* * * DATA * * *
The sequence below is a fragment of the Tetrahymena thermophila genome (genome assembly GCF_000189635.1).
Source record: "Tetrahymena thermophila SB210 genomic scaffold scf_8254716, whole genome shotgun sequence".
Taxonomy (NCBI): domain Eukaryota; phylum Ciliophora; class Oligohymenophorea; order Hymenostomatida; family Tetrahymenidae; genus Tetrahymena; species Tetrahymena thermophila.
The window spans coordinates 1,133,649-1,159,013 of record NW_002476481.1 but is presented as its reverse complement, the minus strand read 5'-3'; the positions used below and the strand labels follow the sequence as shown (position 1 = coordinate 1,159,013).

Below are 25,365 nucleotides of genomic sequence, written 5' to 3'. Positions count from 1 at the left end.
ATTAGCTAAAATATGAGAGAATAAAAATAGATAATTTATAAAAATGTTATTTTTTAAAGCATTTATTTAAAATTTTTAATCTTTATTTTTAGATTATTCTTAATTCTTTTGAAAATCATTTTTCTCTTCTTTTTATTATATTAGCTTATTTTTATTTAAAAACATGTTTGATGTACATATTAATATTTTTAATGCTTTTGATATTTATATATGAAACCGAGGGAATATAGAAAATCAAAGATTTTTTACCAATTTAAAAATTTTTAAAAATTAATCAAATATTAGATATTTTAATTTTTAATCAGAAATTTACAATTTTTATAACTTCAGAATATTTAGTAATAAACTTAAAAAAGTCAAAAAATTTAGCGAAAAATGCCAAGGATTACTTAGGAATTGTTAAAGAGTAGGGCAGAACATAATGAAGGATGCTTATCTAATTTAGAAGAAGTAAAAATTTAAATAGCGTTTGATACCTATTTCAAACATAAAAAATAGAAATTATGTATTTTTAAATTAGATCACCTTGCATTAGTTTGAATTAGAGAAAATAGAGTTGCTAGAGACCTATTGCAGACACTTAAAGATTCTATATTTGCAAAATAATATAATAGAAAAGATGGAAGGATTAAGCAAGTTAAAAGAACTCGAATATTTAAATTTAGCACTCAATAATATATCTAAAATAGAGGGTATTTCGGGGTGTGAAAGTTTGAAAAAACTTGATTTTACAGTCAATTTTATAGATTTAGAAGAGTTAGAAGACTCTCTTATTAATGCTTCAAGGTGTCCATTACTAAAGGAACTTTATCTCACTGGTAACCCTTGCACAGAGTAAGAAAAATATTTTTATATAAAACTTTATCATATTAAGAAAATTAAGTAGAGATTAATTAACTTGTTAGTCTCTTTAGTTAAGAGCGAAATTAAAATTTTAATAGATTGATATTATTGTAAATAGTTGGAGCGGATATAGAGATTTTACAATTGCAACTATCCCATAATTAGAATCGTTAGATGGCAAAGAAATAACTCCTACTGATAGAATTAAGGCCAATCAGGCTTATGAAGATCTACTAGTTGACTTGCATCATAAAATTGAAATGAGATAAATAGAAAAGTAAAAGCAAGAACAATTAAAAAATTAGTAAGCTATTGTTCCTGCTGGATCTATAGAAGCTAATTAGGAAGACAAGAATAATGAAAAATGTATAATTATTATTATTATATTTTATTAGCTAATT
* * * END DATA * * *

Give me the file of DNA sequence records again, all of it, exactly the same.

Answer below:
The sequence below is a fragment of the Tetrahymena thermophila genome (genome assembly GCF_000189635.1).
Source record: "Tetrahymena thermophila SB210 genomic scaffold scf_8254716, whole genome shotgun sequence".
Taxonomy (NCBI): domain Eukaryota; phylum Ciliophora; class Oligohymenophorea; order Hymenostomatida; family Tetrahymenidae; genus Tetrahymena; species Tetrahymena thermophila.
The window spans coordinates 1,133,649-1,159,013 of record NW_002476481.1 but is presented as its reverse complement, the minus strand read 5'-3'; the positions used below and the strand labels follow the sequence as shown (position 1 = coordinate 1,159,013).

Below are 25,365 nucleotides of genomic sequence, written 5' to 3'. Positions count from 1 at the left end.
ATTAGCTAAAATATGAGAGAATAAAAATAGATAATTTATAAAAATGTTATTTTTTAAAGCATTTATTTAAAATTTTTAATCTTTATTTTTAGATTATTCTTAATTCTTTTGAAAATCATTTTTCTCTTCTTTTTATTATATTAGCTTATTTTTATTTAAAAACATGTTTGATGTACATATTAATATTTTTAATGCTTTTGATATTTATATATGAAACCGAGGGAATATAGAAAATCAAAGATTTTTTACCAATTTAAAAATTTTTAAAAATTAATCAAATATTAGATATTTTAATTTTTAATCAGAAATTTACAATTTTTATAACTTCAGAATATTTAGTAATAAACTTAAAAAAGTCAAAAAATTTAGCGAAAAATGCCAAGGATTACTTAGGAATTGTTAAAGAGTAGGGCAGAACATAATGAAGGATGCTTATCTAATTTAGAAGAAGTAAAAATTTAAATAGCGTTTGATACCTATTTCAAACATAAAAAATAGAAATTATGTATTTTTAAATTAGATCACCTTGCATTAGTTTGAATTAGAGAAAATAGAGTTGCTAGAGACCTATTGCAGACACTTAAAGATTCTATATTTGCAAAATAATATAATAGAAAAGATGGAAGGATTAAGCAAGTTAAAAGAACTCGAATATTTAAATTTAGCACTCAATAATATATCTAAAATAGAGGGTATTTCGGGGTGTGAAAGTTTGAAAAAACTTGATTTTACAGTCAATTTTATAGATTTAGAAGAGTTAGAAGACTCTCTTATTAATGCTTCAAGGTGTCCATTACTAAAGGAACTTTATCTCACTGGTAACCCTTGCACAGAGTAAGAAAAATATTTTTATATAAAACTTTATCATATTAAGAAAATTAAGTAGAGATTAATTAACTTGTTAGTCTCTTTAGTTAAGAGCGAAATTAAAATTTTAATAGATTGATATTATTGTAAATAGTTGGAGCGGATATAGAGATTTTACAATTGCAACTATCCCATAATTAGAATCGTTAGATGGCAAAGAAATAACTCCTACTGATAGAATTAAGGCCAATCAGGCTTATGAAGATCTACTAGTTGACTTGCATCATAAAATTGAAATGAGATAAATAGAAAAGTAAAAGCAAGAACAATTAAAAAATTAGTAAGCTATTGTTCCTGCTGGATCTATAGAAGCTAATTAGGAAGACAAGAATAATGAAAAATGTATAATTATTATTATTATATTTTATTAGCTAATT